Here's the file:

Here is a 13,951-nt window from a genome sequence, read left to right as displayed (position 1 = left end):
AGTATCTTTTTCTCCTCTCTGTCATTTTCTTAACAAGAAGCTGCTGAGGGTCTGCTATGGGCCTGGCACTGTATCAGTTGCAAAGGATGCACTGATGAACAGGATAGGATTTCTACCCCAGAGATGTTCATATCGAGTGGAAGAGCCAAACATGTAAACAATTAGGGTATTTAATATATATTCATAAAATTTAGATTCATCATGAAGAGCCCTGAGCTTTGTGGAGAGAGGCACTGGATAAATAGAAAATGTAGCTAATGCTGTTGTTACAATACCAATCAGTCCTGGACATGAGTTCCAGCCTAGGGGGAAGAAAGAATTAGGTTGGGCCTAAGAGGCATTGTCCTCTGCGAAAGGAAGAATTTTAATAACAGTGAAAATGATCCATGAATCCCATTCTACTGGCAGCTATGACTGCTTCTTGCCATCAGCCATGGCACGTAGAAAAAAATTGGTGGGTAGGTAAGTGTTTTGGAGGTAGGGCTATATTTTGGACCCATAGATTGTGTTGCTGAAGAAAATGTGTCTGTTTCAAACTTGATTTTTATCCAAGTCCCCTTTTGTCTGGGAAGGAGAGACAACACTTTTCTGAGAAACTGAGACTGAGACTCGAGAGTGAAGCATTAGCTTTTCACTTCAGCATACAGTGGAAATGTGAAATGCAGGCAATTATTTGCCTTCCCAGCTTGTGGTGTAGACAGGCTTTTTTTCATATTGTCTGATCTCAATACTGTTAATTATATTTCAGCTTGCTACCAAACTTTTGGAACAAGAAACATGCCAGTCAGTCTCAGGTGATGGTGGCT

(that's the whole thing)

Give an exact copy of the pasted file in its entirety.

Here is a 13,951-nt window from a genome sequence, read left to right as displayed (position 1 = left end):
AGTATCTTTTTCTCCTCTCTGTCATTTTCTTAACAAGAAGCTGCTGAGGGTCTGCTATGGGCCTGGCACTGTATCAGTTGCAAAGGATGCACTGATGAACAGGATAGGATTTCTACCCCAGAGATGTTCATATCGAGTGGAAGAGCCAAACATGTAAACAATTAGGGTATTTAATATATATTCATAAAATTTAGATTCATCATGAAGAGCCCTGAGCTTTGTGGAGAGAGGCACTGGATAAATAGAAAATGTAGCTAATGCTGTTGTTACAATACCAATCAGTCCTGGACATGAGTTCCAGCCTAGGGGGAAGAAAGAATTAGGTTGGGCCTAAGAGGCATTGTCCTCTGCGAAAGGAAGAATTTTAATAACAGTGAAAATGATCCATGAATCCCATTCTACTGGCAGCTATGACTGCTTCTTGCCATCAGCCATGGCACGTAGAAAAAAATTGGTGGGTAGGTAAGTGTTTTGGAGGTAGGGCTATATTTTGGACCCATAGATTGTGTTGCTGAAGAAAATGTGTCTGTTTCAAACTTGATTTTTATCCAAGTCCCCTTTTGTCTGGGAAGGAGAGACAACACTTTTCTGAGAAACTGAGACTGAGACTCGAGAGTGAAGCATTAGCTTTTCACTTCAGCATACAGTGGAAATGTGAAATGCAGGCAATTATTTGCCTTCCCAGCTTGTGGTGTAGACAGGCTTTTTTTCATATTGTCTGATCTCAATACTGTTAATTATATTTCAGCTTGCTACCAAACTTTTGGAACAAGAAACATGCCAGTCAGTCTCAGGTGATGGTGGCT